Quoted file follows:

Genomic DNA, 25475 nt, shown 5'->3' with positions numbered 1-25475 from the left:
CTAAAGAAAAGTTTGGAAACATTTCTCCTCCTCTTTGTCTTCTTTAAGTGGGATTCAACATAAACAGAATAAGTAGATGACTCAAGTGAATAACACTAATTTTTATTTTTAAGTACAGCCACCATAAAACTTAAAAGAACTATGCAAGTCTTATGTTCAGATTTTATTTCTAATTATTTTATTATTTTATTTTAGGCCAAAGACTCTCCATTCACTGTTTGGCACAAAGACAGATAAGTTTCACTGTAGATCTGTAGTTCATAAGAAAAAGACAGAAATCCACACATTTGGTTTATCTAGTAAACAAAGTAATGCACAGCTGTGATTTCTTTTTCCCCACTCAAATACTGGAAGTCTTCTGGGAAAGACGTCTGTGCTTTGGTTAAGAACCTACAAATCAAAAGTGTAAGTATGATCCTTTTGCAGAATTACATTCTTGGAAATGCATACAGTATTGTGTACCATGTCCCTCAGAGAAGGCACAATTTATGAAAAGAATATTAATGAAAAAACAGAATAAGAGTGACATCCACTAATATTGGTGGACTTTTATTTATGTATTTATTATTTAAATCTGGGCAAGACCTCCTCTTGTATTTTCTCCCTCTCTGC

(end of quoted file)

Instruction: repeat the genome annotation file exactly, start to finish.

Genomic DNA, 25475 nt, shown 5'->3' with positions numbered 1-25475 from the left:
CTAAAGAAAAGTTTGGAAACATTTCTCCTCCTCTTTGTCTTCTTTAAGTGGGATTCAACATAAACAGAATAAGTAGATGACTCAAGTGAATAACACTAATTTTTATTTTTAAGTACAGCCACCATAAAACTTAAAAGAACTATGCAAGTCTTATGTTCAGATTTTATTTCTAATTATTTTATTATTTTATTTTAGGCCAAAGACTCTCCATTCACTGTTTGGCACAAAGACAGATAAGTTTCACTGTAGATCTGTAGTTCATAAGAAAAAGACAGAAATCCACACATTTGGTTTATCTAGTAAACAAAGTAATGCACAGCTGTGATTTCTTTTTCCCCACTCAAATACTGGAAGTCTTCTGGGAAAGACGTCTGTGCTTTGGTTAAGAACCTACAAATCAAAAGTGTAAGTATGATCCTTTTGCAGAATTACATTCTTGGAAATGCATACAGTATTGTGTACCATGTCCCTCAGAGAAGGCACAATTTATGAAAAGAATATTAATGAAAAAACAGAATAAGAGTGACATCCACTAATATTGGTGGACTTTTATTTATGTATTTATTATTTAAATCTGGGCAAGACCTCCTCTTGTATTTTCTCCCTCTCTGC